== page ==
Cimco Refrigeration, a Toronto-based industrial refrigeration contractor, has reduced energy consumption at a Quebec-based meat-processing plant operated by Viandes Paquette by 2.5 million kWh annually with a low-charge ammonia/NH3 (R717) system. By reclaiming excess heat from the ammonia system, Cimco removed the need for any boilers at the plant.
Cimco has dubbed this system, installed in 2010, the “first low-charge ammonia net-zero industrial” plant.
“In my mind, the HVAC system and refrigeration system is net zero,” said Benoit Rodier, Director of Business Development at Cimco. This is due to the absence of a gas boiler, the region’s “clean and renewable” hydro electricity from utility Hydro Quebec and the use of ammonia as the refrigerant.
“In my mind, the HVAC system and refrigeration system is net zero.”Benoit Rodier, Cimco Refrigeration
Rodier described the installation during the End User and Contractor session at the ATMOsphere (ATMO) America Summit 2022 on natural refrigerants. The conference, which took place June 7–8 in Alexandria, Virginia, was organized by ATMOsphere (formerly shecco), publisher of Ammonia21.com.
Replacement for facility that burned down
In 2009, Viandes Paquette – a small, family-owned business that runs independent supermarkets across Quebec – built a large meat-production plant to supply its stores. Shortly before opening, the plant burned down.
Cimco was commissioned to design the new refrigeration system, which had to be innovative, reliable, low-maintenance and integrated with the building’s HVAC, as per the owner’s request. To be eligible for a grant from Hydro Québec, Viande Paquette also wanted to focus on energy reduction and heat reclamation.
According to Rodier’s presentation, the plant was equipped with two ammonia-based systems: a low-charge NH3 system for the low-temperature (LT) units, such as the spiral freezer and blast freezer, and a self-contained ammonia/glycol packaged chiller for the plant’s medium-temperature (MT) needs. In relation to the MT system, Rodier emphasized that the ammonia doesn’t leave the mechanical room and the LT system only pumps low-charge ammonia to unoccupied areas.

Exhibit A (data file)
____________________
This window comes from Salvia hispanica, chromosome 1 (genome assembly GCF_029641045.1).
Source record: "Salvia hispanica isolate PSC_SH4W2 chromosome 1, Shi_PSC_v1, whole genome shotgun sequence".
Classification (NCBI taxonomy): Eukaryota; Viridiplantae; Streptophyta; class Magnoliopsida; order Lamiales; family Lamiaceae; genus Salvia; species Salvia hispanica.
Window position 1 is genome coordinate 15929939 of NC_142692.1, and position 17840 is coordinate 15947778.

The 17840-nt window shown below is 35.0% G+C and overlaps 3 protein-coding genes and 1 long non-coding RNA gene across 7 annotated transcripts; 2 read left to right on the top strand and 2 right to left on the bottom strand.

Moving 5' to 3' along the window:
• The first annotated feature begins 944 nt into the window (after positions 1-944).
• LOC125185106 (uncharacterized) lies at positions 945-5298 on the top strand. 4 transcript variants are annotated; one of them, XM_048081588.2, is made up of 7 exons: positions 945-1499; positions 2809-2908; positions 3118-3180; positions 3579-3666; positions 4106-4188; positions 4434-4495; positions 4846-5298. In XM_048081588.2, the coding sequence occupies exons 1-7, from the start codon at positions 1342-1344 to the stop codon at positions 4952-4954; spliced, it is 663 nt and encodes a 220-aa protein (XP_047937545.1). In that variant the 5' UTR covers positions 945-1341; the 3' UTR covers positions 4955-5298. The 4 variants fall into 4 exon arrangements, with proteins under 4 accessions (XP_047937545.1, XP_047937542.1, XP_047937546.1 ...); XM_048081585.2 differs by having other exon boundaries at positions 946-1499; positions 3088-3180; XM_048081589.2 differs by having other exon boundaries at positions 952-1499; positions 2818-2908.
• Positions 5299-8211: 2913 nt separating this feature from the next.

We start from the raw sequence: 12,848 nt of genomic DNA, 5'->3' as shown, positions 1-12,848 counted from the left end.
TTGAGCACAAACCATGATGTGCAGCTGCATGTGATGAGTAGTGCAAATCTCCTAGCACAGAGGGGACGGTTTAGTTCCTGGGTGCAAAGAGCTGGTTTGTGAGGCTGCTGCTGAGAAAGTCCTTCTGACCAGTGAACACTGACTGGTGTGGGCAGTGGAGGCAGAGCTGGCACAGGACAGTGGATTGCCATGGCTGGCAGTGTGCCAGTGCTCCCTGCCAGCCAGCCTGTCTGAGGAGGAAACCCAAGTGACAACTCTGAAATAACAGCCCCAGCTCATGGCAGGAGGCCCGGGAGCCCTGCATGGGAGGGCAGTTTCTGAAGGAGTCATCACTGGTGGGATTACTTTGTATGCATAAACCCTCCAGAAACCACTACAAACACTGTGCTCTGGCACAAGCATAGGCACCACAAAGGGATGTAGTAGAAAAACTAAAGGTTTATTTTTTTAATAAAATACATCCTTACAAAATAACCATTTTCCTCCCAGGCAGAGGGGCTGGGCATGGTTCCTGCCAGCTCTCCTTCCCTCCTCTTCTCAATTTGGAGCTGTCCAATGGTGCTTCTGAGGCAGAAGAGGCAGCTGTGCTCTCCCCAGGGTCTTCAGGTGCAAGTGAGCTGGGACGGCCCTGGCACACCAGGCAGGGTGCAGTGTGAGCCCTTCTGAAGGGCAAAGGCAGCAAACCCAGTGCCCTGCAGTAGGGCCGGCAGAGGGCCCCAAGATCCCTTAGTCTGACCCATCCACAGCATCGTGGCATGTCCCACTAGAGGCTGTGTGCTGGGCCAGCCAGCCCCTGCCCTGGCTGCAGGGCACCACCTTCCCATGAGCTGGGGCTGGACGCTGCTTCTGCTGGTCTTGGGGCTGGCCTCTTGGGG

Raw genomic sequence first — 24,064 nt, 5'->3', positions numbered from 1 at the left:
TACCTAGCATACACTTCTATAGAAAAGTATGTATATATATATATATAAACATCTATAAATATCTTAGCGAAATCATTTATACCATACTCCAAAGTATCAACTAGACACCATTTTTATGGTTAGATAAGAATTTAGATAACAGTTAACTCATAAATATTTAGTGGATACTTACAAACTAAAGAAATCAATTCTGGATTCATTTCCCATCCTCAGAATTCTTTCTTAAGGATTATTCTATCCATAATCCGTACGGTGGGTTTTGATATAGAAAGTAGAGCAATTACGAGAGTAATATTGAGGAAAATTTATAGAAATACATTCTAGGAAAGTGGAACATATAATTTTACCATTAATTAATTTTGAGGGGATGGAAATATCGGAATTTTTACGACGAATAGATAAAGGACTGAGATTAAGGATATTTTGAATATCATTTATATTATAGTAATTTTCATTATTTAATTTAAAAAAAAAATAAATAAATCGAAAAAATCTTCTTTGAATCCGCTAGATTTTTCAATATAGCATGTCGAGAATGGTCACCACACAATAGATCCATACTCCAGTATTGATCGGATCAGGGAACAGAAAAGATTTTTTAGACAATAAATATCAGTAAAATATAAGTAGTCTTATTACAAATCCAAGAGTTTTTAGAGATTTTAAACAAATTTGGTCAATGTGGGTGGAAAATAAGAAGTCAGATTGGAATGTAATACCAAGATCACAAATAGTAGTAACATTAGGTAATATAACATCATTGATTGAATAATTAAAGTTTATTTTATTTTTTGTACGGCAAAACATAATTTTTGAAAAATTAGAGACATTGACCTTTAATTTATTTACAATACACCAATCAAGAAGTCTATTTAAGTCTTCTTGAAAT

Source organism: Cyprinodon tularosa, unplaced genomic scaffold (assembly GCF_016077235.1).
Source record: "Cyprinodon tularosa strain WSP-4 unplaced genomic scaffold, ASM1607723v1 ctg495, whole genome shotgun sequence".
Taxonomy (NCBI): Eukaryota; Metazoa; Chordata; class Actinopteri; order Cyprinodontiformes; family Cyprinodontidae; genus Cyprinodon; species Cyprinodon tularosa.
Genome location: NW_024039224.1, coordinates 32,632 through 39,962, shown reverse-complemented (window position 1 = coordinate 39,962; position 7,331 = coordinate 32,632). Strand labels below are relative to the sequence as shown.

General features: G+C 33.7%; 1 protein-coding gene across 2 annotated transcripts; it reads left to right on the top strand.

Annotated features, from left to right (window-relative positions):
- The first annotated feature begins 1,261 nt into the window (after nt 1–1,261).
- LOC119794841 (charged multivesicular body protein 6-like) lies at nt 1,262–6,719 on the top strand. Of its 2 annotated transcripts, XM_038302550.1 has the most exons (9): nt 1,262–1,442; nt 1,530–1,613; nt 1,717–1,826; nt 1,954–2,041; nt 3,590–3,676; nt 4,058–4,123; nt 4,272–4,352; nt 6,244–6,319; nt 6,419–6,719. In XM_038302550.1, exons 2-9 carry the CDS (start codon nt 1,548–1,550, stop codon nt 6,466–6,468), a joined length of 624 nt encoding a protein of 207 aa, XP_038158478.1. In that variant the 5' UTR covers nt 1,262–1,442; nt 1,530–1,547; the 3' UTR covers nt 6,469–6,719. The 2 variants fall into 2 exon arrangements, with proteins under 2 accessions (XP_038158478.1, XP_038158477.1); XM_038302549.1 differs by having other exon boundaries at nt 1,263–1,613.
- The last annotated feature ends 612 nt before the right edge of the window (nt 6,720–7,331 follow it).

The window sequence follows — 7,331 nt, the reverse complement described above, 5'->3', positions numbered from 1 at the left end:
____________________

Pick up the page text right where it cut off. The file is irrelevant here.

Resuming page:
Across the plant, there’s roughly 1,200lb (544kg) of ammonia in use, which is less than half what a normal system of this size would use, according to Rodier.
For heat reclamation, Cimco installed a thermal buffer containing warm glycol that stores energy for when the plant needs it, and three ice batteries, which have two-purposes. In the summer, the plant freezes the ice batteries overnight when the load is lower and uses it the next day for air-conditioning. In the winter, the system is forced to run to produce heat that is then pumped around the plant.
This system produces hot water for cleaning and for defrosting the spiral freezer, as well as air-conditioning and heating for the plant and its offices. It also defrosts the truck docking area and employee terrace in the winter via glycol pipes laid under the concrete. All of the plant’s heating needs come from the central ammonia system.
In total, Cimco’s installation has reduced the amperage at the plant by 29%, from 2,800amps to 2,000amps. It removing the need for separate systems for hot water (260kW), heating (1,200kW) and air-conditioning (62kW/18TR). The refrigeration package that Cimco installed was also 200kW (57TR) less than the original system.
Rodier shared with ATMO America attendees that if he were to design the system today, he would add CO2 (R744). For the LT system, he would pump CO2 instead of ammonia, and for the MT system, he would pump R744 instead of the glycol. Rodier added that he would use either a secondary or cascade system, “depending on the performance of the compressor.”
“I would use two CO2 loops,” Rodier explained. “One that would be pumped into low temperature, and I would use another one on the medium temperature replacing the glycol just to make the piping smaller and the evaporator way more efficient.”
In addition to higher efficiency, adding R744 to the system would reduce the ammonia charge to 400–500lbs (181–227kg).
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